November 21, 2013


A look at how the big movies of 1976 were released in the UK, their advertising campaigns and coverage in the movie magazines of that year...

An article about special effects in the Photoplay Film Year Book includes this shot from The Land That Time Forgot. Doug McClure and Declan Mulholland on the deck of their submarine, fighting the full-sized prop of a plesiosaurus head (with notably rubbery teeth). 

In 1976, Mulholland would shoot his scenes as the original Jabba the Hutt, walking alongside Harrison Ford, for the first Star Wars. The scene didn't make it into the film, but was reinstated for the Special Edition, with a downsized, computer-generated Jabba pasted over his performance. He can still be seen in 'making-of' before-and-after clips in documentaries and DVD extras.

What would you rather go see in January 1976, Jaws or Barry Lyndon...? Me? I saw Jaws and then went back and saw Jaws again...

This incredible cover photo impressed me so much that I still haven't seen Barry Lyndon.

Film Review, January
A Stanley Kubrick film is always an event, this one using much of the research he'd spent years working on for his aborted Napoleon project. But it's not as much of an event as a great white shark eating its way around Cape Cod. Perhaps this is why Kubrick started phoning Spielberg in the middle of the night.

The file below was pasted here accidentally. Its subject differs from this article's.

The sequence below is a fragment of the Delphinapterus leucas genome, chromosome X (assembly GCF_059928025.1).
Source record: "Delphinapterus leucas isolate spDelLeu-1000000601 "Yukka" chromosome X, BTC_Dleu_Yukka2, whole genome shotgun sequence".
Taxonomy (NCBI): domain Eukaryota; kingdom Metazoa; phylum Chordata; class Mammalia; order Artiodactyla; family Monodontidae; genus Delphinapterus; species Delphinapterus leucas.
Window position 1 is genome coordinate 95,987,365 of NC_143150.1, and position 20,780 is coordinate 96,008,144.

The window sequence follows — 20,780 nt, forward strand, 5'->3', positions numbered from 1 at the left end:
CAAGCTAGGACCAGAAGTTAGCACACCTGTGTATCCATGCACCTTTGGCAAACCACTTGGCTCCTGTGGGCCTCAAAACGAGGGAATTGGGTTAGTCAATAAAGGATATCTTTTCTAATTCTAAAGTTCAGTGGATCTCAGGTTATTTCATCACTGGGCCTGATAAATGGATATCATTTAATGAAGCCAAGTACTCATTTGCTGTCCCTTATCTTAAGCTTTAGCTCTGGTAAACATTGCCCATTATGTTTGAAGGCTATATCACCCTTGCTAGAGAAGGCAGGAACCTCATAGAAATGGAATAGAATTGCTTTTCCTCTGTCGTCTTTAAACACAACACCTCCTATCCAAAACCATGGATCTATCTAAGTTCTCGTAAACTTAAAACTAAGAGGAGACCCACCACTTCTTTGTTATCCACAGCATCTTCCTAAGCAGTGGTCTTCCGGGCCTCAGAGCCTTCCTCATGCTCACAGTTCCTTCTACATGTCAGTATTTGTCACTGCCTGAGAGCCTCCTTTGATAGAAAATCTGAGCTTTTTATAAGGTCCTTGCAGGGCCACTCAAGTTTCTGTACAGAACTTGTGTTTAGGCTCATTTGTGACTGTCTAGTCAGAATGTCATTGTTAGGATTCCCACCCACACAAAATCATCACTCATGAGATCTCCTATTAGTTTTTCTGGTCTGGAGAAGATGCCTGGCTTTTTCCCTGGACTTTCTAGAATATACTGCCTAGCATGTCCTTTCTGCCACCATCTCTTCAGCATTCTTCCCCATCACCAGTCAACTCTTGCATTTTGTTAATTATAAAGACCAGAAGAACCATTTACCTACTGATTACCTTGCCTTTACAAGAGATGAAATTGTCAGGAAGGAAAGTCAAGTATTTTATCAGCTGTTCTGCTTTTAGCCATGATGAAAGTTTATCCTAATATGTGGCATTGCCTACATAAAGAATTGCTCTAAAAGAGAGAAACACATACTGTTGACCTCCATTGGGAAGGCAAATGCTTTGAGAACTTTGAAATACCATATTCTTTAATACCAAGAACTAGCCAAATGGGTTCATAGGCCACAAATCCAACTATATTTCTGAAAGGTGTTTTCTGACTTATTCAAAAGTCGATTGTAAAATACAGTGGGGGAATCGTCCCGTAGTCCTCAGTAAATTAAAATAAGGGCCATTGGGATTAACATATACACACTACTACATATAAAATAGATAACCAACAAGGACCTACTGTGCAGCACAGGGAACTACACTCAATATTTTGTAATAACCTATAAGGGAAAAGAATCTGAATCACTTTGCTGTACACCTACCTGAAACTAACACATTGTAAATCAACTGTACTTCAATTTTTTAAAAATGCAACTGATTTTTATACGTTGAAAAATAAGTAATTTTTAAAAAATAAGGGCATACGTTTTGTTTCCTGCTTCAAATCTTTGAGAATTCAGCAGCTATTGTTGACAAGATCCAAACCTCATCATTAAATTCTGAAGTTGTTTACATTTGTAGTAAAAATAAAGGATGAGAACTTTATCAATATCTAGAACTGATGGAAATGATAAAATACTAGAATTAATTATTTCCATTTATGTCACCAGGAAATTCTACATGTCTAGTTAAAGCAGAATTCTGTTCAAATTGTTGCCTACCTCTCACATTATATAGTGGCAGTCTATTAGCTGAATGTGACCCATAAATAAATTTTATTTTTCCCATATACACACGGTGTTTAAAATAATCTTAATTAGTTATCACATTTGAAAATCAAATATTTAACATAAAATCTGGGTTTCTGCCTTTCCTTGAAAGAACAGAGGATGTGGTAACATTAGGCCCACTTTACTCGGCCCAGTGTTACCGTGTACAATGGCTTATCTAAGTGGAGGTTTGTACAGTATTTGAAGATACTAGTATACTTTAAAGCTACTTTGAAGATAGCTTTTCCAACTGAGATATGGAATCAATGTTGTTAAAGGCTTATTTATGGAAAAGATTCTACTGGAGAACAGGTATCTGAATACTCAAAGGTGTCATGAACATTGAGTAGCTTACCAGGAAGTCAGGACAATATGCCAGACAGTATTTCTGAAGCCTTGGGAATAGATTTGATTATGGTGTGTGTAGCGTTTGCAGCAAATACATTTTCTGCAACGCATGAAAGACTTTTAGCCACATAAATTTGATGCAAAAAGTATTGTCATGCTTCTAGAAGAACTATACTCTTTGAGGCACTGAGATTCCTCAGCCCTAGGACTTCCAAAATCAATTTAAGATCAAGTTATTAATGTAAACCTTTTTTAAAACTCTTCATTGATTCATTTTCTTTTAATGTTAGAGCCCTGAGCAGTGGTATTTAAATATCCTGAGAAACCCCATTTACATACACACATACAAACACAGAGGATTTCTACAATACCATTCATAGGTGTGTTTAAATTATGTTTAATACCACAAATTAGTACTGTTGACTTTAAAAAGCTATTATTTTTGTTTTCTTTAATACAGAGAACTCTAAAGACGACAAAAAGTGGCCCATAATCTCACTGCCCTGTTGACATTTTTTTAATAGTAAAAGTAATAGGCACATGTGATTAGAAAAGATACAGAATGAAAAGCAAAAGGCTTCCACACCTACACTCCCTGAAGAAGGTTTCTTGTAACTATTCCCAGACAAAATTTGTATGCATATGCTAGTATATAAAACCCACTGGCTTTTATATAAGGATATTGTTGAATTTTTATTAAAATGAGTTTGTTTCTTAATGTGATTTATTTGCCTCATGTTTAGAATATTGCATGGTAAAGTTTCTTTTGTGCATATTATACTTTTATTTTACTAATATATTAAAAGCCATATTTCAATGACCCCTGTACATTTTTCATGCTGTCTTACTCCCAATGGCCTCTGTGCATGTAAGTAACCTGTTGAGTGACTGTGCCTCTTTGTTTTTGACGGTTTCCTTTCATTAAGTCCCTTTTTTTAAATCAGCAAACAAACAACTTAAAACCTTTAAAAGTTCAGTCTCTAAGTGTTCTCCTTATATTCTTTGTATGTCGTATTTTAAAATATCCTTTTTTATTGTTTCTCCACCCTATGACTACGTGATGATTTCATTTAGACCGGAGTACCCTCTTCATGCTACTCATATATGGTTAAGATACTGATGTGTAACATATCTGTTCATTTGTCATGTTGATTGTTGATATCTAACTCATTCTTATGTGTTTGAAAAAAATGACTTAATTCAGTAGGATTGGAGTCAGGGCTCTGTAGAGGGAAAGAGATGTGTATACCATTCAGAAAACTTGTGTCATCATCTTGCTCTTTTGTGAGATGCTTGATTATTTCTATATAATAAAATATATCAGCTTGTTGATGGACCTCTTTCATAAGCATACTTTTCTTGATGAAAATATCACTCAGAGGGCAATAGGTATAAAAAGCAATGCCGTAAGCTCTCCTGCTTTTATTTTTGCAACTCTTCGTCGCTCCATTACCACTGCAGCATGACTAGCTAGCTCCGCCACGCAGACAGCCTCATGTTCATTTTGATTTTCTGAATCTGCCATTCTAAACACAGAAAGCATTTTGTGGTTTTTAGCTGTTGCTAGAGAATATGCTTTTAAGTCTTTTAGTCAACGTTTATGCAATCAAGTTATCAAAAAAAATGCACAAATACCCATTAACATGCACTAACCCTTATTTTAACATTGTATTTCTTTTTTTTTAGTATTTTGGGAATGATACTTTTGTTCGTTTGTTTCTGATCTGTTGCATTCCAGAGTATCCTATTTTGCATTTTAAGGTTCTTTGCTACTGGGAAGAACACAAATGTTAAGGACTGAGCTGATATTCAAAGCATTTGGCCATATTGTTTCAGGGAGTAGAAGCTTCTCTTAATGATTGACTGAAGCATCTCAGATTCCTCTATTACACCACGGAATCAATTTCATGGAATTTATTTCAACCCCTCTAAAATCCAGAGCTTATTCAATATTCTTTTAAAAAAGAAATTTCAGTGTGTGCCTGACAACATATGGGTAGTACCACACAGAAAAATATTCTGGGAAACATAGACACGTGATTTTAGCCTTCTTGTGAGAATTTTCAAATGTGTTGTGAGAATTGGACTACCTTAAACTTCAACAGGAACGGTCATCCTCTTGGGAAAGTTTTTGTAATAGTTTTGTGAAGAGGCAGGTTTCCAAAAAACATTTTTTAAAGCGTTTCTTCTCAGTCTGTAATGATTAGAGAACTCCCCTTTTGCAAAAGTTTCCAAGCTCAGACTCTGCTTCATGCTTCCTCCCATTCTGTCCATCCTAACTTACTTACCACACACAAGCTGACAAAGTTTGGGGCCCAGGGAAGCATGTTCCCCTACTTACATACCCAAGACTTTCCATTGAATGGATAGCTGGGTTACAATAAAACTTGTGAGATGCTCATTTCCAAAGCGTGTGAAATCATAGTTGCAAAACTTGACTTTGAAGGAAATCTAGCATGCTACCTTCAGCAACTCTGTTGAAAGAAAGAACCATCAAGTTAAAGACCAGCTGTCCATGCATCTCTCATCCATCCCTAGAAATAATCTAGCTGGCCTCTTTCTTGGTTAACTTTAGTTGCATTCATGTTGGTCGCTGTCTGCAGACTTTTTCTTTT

Photoplay, January
Some of my favourite movies have been released on Boxing Day, despite them being far more suitable for the height of summer.

Photoplay, January
Here's Roy Scheider relaxing on Martha's Vineyard with producer Richard Zanuck, and director Steven Spielberg, before he went permanently beardy.

Much much more about Jaws here - the movie, the merchandise and a visit to the filming locations...

Photoplay, January
The Man From Hong Kong has now been rediscovered as one of the most action-packed Australian films of the stunt-heavy seventies. Packaged as James Bond meets kung-fu... down under.

Films Illustrated, March
After a year of coverage in the movie magazines, Rollerball finally gets released in the UK, certificate 'AA' (no-one under 14 admitted).

Film Review, April
James Caan again. Sam Peckinpah's trademark cross-cutting, slow-motion action sequences are the only thing I remember about The Killer Elite, one of the few of his films that made it intact to TV. The action thriller pits ninjas versus guys with guns. Guess who wins...

Film Review, April
The last Hammer horror film is one of their darkest. A low-key, straightforward depiction of Satanism, with Christopher Lee at his most evil. In their earlier adaption of a Dennis Wheatley horror novel, The Devil Rides Out, Lee played the good guy...

More about To The Devil A Daughter here...

Film Review, April
Nicolas Roeg picked David Bowie for his favourite, most unearthly-looking actor. In The Man Who Fell To Earth, Earth gets its first close encounter, before they were called close encounters...

Film Review, May